Over the past three years, Activision's Tony Hawk franchise has consistently proven to be one of the best action sports series on every platform it has appeared on, which currently tallies up to eight, and each sequel has been different enough and fun enough to keep bringing players back for more. Tony Hawk's Pro Skater 3 is no exception and is probably the only Game Boy Advance game to truly usurp Tony Hawk 2.
Tony Hawk's Pro Skater 3 plays just how you'd expect Tony Hawk's Pro Skater 3 to play, albeit from an isometric perspective. In the single-player mode, you'll skate around different locations, completing various objectives to progress to the next level. You're given a choice of 13 real-life pro skaters, and there is also a create-a-skater option, which lets you alter the skin tone, shirt, pants, shoes, and tattoos of your skater. The objectives you'll have to complete include three different score objectives, as well as collect letters to spell the word "skate," find a hidden tape, and meet a slew of level-specific goals that range from delivering airline tickets to a family in the Airport level to grinding specific rails in the LA level, which triggers an earthquake and changes the terrain of the level. There's actually a fair amount of level interaction like this in Tony Hawk 3, though it isn't quite as deep as that found in the console versions of Tony Hawk 3. What it does offer makes the gameplay experience a bit more enjoyable. Out of the six levels in the game, two of them are competition levels, in which the objective is to score as many points as you can with as few bails as possible in the allotted time limit.
The gameplay is essentially identical to that of Tony Hawk 2 for the GBA, though there have been a few noteworthy changes. The default control configuration assigns nollies and flip tricks to the left shoulder button, grinds to the A button, jumps to the B button, and grab tricks and the revert to the right shoulder button, but it can be customized to your liking. Yes, Tony Hawk 3 features the revert, a handy maneuver used to integrate vert tricks into the middle of combos.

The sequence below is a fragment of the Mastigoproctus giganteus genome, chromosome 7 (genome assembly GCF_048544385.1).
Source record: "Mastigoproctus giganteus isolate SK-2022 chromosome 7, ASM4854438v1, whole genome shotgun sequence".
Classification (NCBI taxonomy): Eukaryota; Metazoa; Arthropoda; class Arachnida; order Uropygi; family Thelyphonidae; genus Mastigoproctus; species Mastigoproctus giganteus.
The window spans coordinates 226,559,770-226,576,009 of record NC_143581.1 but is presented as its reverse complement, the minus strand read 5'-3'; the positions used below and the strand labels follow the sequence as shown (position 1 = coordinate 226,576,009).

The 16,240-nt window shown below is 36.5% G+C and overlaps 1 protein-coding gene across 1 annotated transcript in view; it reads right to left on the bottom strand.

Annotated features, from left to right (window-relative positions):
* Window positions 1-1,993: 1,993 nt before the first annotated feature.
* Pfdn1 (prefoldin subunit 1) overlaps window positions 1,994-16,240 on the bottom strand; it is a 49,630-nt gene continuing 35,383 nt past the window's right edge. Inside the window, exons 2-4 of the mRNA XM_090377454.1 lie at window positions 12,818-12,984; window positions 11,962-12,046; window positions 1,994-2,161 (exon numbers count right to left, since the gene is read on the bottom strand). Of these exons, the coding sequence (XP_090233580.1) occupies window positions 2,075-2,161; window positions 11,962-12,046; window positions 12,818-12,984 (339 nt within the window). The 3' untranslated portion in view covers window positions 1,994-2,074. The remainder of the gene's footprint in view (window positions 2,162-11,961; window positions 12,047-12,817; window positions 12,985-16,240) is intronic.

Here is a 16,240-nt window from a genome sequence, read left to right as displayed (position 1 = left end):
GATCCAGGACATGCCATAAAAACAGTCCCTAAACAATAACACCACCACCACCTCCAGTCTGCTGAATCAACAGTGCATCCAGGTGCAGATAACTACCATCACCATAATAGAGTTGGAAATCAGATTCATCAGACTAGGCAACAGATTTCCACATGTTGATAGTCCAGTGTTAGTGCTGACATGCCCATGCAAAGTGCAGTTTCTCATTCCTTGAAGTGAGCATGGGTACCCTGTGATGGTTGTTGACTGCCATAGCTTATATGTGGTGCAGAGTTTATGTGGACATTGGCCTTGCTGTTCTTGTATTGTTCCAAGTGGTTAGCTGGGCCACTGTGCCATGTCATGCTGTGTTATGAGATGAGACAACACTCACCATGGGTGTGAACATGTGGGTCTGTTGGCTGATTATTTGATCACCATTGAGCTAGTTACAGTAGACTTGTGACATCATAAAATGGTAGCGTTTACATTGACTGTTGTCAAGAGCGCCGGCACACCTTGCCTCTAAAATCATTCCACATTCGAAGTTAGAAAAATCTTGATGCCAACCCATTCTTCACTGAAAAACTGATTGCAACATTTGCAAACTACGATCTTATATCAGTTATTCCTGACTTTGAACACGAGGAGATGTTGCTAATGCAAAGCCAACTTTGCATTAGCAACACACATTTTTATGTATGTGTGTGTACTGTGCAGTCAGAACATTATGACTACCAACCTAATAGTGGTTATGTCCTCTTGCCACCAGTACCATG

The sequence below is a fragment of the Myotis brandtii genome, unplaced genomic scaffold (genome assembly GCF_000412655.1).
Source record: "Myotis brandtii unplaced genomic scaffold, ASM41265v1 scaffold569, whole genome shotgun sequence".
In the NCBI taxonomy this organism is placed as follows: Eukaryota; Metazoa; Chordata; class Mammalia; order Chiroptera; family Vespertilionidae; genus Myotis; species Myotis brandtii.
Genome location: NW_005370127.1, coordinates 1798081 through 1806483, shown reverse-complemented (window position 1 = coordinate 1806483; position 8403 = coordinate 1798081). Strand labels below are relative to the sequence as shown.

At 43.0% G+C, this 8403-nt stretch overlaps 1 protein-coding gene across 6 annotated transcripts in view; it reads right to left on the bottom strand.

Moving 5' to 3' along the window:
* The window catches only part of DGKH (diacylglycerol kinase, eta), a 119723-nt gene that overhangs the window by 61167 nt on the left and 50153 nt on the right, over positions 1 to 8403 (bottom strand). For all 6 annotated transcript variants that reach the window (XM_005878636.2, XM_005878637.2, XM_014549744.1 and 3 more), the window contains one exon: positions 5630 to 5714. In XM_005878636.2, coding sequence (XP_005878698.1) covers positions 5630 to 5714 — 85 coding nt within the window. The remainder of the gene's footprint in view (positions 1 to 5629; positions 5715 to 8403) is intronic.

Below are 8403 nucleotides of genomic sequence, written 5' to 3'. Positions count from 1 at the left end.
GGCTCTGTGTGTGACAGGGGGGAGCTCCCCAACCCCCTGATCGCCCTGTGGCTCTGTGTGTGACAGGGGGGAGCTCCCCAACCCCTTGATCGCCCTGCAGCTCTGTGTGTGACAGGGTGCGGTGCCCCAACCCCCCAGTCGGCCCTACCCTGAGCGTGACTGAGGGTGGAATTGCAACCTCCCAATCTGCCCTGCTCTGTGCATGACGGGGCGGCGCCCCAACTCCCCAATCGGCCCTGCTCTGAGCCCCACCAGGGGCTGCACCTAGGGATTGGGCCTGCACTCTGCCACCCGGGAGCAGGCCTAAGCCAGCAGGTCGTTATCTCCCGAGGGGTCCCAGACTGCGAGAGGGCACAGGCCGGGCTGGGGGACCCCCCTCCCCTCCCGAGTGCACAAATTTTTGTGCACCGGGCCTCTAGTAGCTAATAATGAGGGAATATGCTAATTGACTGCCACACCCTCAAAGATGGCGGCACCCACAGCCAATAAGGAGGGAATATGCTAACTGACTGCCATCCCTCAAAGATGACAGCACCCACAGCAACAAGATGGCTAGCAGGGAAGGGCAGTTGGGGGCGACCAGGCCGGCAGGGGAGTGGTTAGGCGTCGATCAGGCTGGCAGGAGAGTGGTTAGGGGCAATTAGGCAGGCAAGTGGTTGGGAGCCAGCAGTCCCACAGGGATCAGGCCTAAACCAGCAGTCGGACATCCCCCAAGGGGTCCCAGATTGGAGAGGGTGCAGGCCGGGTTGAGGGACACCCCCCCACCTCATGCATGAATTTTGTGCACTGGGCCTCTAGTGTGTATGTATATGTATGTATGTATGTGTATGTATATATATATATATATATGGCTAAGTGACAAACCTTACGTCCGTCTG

Unlike Tony Hawk 2 for the GBA, Tony Hawk 3 has four different multiplayer modes. Horse, the game in which each player attempts to match the previous player's trick, can be played with up to four players using a single GBA. The three link cable modes are trick attack, tag, and king of the hill. Trick attack is a simple score-based competition, while tag and king of the hill are essentially reversed versions of the same game, in which players either try to stay away from the skater who's "it" or take the crown away from the skater who's the "king." Multiplayer games have always been a staple of the Tony Hawk franchise, and the modes included here are just as fun and playable as in any other incarnations of Tony Hawk.
Tony Hawk 2 still stands as one of the sharpest-looking games for the GBA, and Tony Hawk 3 improves upon it. The game is viewed from an isometric perspective, giving you a wide overview of the level around you. The skaters are 3D polygonal models that are expertly animated and represent their console counterparts beautifully. And while the skater models in Tony Hawk 2 were textured with flat colors, in Tony Hawk 3, they have simple but effective textures that bring them just a bit closer to replicating the real thing. The levels also look great, though the isometric perspective can still sometimes be cumbersome. Vicarious Visions has smoothed out the formula a bit since Tony Hawk 2, so the view doesn't create quite as many frustrating moments.
Vicarious Visions has also done a great job of re-creating the sounds of Tony Hawk on the Game Boy Advance. All the skate sounds, from your trucks grinding a rail to the roll of your wheels over concrete, have been sampled directly from the console versions, and all the effects sound sharp. The game features a soundtrack of digital renditions of numerous songs from the Tony Hawk 3 soundtrack, though the selections are almost entirely guitar-based songs, making the soundtrack slightly less appealing if you don't like rock. The tracks are surprisingly true to the source material, but some get a bit muddled in the translation.
With the great impression that Tony Hawk 2 for the GBA made on many gamers, Vicarious Visions could have easily just thrown the Tony Hawk 3 levels into the same exact game and still have a quality title. Instead, it went the extra mile and included an improved trick system, improved graphics, multiplayer support, and a create-a-skater mode, creating an exceptional game and maintaining the Tony Hawk tradition of perpetually creating better games. Tony Hawk's Pro Skater 2 used to be the must-own action sports game for the Game Boy Advance. Meet the new titleholder.